Tips management tips #2
Creating efficient habits in the workplace is one of the best ways to improve your time management. But it can be hard to shake off the old, unproductive ones.
Here are a few tips to help you create effective habits in the workplace.
1. Turn key tasks into routines
My to-do list is a daily task for me. I update it every single morning, first thing over coffee. I have tried a variety of apps and use a combination of ClickUp (for larger projects), Microsoft To-Do (for little daily lists) and Google Keep (for personal thoughts, notes, links, pictures etc). I do love the concept of paper lists and journaling, but I’m trying to minimise my footprint on this earth.
It may seem like a massive undertaking for some people, but it’s very manageable for me now because it is habitual. I rarely break this routine. Because of this, my mind is in the habit of doing this task. It has become quite natural and enjoyable. After a short while – you may find it becomes enjoyable for you, too.
2. Get smarter about screen time
Time spent browsing social media, gaming or watching TV can be one of the biggest drainers or productivity.
Of course, we are not robots and need downtime – and the above are great for that. But being more aware of how much time you spend on these activities will help you create productive workplace habits.
Let’s say you’ve recorded the time and on average you spend 4 hours a day watching TV, online shopping and on Facebook. That’s your downtime. This is completely okay if you are happy with this amount of time each day spent as downtime.
It shouldn’t be a guilty pleasure. Don’t feel bad about trading some of your valuable time to recharge, particularly when you have been productive for the rest of the day. On the flipside, don’t complain about being super busy, not getting anything done or having ‘no time to exercise’ either.
What you do with your downtime is voluntary, and you have chosen to use it up on these activities.
3. Set yourself a time limit
Instead of just sitting down to work on a project and thinking ‘I’m going to be here until this is done,’ try thinking ‘I’m going to work on this for three hours’.
This time constraint will push you to focus and be more efficient, even if you end up having to go back and add a bit more later.
Putting a time limit on tasks can also prevent simply going brain dead and sitting there achieving nothing. There are many studies on how much time you should focus is one session and they are varied. What I learnt from these studies is that every individual is different. If you know you have a short focus span, then space your work out in 40 minute chunks. You will work more efficiently and get more done in the long run.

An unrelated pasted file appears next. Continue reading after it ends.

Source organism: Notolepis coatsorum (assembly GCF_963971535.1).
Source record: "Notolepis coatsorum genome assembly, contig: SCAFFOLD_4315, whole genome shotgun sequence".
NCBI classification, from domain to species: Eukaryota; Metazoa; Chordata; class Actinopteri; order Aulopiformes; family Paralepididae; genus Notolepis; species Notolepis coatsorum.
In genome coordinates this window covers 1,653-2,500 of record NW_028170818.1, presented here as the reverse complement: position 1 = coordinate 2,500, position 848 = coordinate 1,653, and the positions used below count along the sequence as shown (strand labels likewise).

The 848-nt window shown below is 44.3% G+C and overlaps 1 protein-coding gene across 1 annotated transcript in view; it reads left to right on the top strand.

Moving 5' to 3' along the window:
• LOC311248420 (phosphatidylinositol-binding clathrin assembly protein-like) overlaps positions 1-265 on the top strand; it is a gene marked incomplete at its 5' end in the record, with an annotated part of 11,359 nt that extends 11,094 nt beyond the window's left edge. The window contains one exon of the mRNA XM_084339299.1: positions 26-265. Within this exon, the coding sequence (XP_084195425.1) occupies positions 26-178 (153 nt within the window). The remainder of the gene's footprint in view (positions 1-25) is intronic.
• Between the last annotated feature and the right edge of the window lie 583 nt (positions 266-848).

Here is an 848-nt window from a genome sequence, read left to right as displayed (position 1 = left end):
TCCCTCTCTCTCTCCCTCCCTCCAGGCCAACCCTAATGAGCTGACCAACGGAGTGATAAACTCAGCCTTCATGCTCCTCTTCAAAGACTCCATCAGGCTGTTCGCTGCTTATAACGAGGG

“Putting a time limit on tasks can also prevent simply going brain dead and sitting there achieving nothing.”
4. Leave a buffer-time between tasks
When we rush from task to task, it’s difficult to appreciate what we’re doing and stay focused and motivated.
Allowing ourselves down-time between tasks can be a breath of fresh air for our brains. While taking a break, go for a short walk, meditate, or do something you really enjoy – like a bit of that online shopping!
5. Don’t think of the totality of your to-do list
One of the fastest ways to overwhelm yourself is to think about your massive to-do list. The easiest way to avoid this one is not to have one that is massive in the first place. Make sure your tasks are in smaller manageable chunks so you can actually achieve something.
At each point in time, all you can do is focus on the one task before you.
6. Exercise and eat healthy
Numerous studies have linked a healthy lifestyle with work and productivity. Like getting enough sleep, exercising and eating healthily will boost energy levels, clear your mind and allow you to focus more easily.
Personally, I find this one challenging (though I do try!). If I am stuck in a rut and not being very productive, I do 20 minutes of something that moves my body either outdoors or even grocery shopping. I understand how hard it can be to get up and get going, but you always feel better afterwards.
Or sometimes, I get loads of tasks done and dusted with the company of a kit-kat and a coffee – whatever works! Moderation is key, right?
“One of the fastest ways to overwhelm yourself is to think about your massive to-do list.”
Be gentle with yourself when you’re implementing these – Rome wasn’t built in a day, and neither were long-lasting habits. Commit to trying some (or all, if you’re feeling ambitious!) of these for 3-4 weeks. Then, reassess to see if any habits need to be tweaked or aren’t working, and what has become second nature to you.
I’m sure you’ll find they add a lot of value (and time!) to your day.
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